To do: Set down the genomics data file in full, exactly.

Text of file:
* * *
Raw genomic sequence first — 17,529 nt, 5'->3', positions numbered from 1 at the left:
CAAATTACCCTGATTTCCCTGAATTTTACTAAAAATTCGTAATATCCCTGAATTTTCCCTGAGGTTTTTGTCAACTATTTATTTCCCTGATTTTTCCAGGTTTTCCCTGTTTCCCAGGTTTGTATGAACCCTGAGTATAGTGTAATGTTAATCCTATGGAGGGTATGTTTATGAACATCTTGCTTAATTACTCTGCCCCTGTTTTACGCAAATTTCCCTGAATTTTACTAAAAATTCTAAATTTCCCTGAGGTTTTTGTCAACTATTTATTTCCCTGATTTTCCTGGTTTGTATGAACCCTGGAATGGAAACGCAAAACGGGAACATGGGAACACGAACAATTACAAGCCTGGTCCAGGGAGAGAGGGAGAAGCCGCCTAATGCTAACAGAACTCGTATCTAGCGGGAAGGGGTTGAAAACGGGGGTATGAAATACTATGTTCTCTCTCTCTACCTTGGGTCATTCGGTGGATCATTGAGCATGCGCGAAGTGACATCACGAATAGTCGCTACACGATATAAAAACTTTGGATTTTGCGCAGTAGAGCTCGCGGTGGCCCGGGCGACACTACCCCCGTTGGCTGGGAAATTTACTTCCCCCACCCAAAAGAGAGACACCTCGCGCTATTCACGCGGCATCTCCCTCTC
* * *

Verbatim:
Raw genomic sequence first — 17,529 nt, 5'->3', positions numbered from 1 at the left:
CAAATTACCCTGATTTCCCTGAATTTTACTAAAAATTCGTAATATCCCTGAATTTTCCCTGAGGTTTTTGTCAACTATTTATTTCCCTGATTTTTCCAGGTTTTCCCTGTTTCCCAGGTTTGTATGAACCCTGAGTATAGTGTAATGTTAATCCTATGGAGGGTATGTTTATGAACATCTTGCTTAATTACTCTGCCCCTGTTTTACGCAAATTTCCCTGAATTTTACTAAAAATTCTAAATTTCCCTGAGGTTTTTGTCAACTATTTATTTCCCTGATTTTCCTGGTTTGTATGAACCCTGGAATGGAAACGCAAAACGGGAACATGGGAACACGAACAATTACAAGCCTGGTCCAGGGAGAGAGGGAGAAGCCGCCTAATGCTAACAGAACTCGTATCTAGCGGGAAGGGGTTGAAAACGGGGGTATGAAATACTATGTTCTCTCTCTCTACCTTGGGTCATTCGGTGGATCATTGAGCATGCGCGAAGTGACATCACGAATAGTCGCTACACGATATAAAAACTTTGGATTTTGCGCAGTAGAGCTCGCGGTGGCCCGGGCGACACTACCCCCGTTGGCTGGGAAATTTACTTCCCCCACCCAAAAGAGAGACACCTCGCGCTATTCACGCGGCATCTCCCTCTC